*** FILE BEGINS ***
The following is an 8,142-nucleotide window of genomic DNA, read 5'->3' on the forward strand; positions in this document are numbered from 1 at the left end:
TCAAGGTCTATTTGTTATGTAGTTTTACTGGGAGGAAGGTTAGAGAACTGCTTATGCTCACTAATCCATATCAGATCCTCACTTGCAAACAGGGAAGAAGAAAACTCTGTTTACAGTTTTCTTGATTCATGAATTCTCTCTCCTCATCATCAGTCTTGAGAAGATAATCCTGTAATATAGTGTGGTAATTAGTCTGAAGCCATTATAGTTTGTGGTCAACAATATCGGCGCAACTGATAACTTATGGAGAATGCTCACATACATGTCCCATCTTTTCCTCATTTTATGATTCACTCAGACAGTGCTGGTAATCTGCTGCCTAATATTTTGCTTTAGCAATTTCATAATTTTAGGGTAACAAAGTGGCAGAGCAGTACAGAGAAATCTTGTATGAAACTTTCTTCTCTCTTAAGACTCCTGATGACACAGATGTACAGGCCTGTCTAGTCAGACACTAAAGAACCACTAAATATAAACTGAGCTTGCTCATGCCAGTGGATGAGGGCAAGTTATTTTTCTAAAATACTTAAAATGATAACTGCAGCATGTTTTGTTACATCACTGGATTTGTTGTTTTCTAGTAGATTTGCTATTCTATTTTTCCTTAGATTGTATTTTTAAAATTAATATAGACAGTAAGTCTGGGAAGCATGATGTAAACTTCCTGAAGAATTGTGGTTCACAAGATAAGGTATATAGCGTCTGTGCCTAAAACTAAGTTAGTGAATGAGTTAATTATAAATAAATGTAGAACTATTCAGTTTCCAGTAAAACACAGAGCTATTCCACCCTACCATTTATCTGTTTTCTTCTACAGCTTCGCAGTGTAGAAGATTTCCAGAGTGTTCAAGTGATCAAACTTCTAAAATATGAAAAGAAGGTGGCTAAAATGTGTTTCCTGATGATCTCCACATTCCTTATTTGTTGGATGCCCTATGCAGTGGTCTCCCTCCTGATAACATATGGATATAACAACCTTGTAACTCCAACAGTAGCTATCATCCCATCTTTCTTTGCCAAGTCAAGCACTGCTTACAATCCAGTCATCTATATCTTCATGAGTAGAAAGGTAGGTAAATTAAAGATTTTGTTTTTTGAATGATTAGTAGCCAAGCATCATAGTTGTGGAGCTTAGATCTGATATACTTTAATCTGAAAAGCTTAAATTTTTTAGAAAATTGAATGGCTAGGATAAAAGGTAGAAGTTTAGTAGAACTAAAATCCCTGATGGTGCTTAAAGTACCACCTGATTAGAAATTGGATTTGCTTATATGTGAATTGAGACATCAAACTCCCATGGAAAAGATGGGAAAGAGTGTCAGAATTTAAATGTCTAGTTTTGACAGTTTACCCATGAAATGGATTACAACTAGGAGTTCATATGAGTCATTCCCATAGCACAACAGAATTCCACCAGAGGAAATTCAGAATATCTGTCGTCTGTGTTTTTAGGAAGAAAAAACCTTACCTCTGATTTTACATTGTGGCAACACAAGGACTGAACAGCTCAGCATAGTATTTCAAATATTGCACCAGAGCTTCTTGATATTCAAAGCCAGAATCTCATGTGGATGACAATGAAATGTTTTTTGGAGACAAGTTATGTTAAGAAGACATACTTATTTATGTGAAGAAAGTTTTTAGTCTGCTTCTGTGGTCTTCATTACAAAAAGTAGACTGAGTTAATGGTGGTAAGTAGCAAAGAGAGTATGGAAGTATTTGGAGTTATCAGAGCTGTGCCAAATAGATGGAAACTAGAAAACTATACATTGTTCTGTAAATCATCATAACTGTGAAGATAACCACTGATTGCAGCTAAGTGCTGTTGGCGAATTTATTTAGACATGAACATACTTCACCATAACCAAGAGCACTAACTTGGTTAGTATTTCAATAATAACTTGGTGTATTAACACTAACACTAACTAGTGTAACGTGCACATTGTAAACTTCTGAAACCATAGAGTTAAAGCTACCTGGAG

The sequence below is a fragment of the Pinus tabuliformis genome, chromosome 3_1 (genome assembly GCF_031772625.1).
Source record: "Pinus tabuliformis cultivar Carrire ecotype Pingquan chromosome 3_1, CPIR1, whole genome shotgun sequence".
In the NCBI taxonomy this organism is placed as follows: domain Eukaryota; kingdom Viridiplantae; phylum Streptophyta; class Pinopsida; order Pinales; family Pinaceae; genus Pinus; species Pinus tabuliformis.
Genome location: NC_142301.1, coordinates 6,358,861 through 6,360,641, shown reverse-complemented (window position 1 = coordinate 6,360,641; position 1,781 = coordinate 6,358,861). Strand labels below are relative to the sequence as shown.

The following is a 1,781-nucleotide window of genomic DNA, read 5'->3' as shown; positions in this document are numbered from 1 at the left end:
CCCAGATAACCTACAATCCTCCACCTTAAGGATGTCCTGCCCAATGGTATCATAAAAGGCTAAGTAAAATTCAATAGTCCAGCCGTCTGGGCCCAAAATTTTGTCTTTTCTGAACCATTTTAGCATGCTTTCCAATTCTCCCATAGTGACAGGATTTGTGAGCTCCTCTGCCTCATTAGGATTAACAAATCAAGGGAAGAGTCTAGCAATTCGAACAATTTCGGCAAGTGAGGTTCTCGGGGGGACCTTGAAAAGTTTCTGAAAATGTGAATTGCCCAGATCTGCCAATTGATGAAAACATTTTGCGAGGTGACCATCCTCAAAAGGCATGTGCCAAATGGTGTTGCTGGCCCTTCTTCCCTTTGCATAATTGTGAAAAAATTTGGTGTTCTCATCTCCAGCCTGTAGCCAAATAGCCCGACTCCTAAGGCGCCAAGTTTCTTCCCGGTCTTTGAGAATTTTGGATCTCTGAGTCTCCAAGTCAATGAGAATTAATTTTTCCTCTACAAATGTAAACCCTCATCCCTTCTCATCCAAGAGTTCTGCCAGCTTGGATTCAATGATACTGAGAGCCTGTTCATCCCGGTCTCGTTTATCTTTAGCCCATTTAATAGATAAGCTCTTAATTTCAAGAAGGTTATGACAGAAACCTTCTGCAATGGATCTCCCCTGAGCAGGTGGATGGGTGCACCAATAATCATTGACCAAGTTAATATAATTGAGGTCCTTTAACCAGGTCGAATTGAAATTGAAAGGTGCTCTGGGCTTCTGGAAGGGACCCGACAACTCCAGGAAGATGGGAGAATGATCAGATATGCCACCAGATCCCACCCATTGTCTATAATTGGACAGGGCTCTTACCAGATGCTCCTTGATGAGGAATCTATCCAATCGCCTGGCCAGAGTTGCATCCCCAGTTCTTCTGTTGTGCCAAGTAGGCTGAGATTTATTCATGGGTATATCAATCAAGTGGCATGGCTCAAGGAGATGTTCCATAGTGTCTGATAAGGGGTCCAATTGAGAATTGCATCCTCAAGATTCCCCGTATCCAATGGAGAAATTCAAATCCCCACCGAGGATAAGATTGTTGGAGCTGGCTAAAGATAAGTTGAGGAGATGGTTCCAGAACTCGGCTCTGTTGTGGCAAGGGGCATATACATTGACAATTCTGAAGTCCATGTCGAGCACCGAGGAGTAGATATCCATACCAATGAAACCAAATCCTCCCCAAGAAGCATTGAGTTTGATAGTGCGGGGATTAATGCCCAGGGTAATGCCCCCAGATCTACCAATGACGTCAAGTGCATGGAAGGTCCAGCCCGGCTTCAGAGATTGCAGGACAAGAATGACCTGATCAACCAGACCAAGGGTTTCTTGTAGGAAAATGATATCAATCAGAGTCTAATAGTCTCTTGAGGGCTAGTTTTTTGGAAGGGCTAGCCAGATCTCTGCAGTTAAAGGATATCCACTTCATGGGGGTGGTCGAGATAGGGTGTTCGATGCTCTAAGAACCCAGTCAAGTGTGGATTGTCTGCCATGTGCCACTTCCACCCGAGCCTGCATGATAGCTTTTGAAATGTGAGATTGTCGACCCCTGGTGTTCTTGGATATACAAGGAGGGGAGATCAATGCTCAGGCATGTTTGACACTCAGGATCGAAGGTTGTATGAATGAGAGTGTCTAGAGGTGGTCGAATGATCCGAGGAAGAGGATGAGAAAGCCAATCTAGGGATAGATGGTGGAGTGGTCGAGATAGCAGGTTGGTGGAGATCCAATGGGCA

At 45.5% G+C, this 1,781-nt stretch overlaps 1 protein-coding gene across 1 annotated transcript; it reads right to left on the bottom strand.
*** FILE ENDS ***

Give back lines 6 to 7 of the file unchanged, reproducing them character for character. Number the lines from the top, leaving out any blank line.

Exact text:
Genome location: NC_142301.1, coordinates 6,358,861 through 6,360,641, shown reverse-complemented (window position 1 = coordinate 6,360,641; position 1,781 = coordinate 6,358,861). Strand labels below are relative to the sequence as shown.

The following is a 1,781-nucleotide window of genomic DNA, read 5'->3' as shown; positions in this document are numbered from 1 at the left end: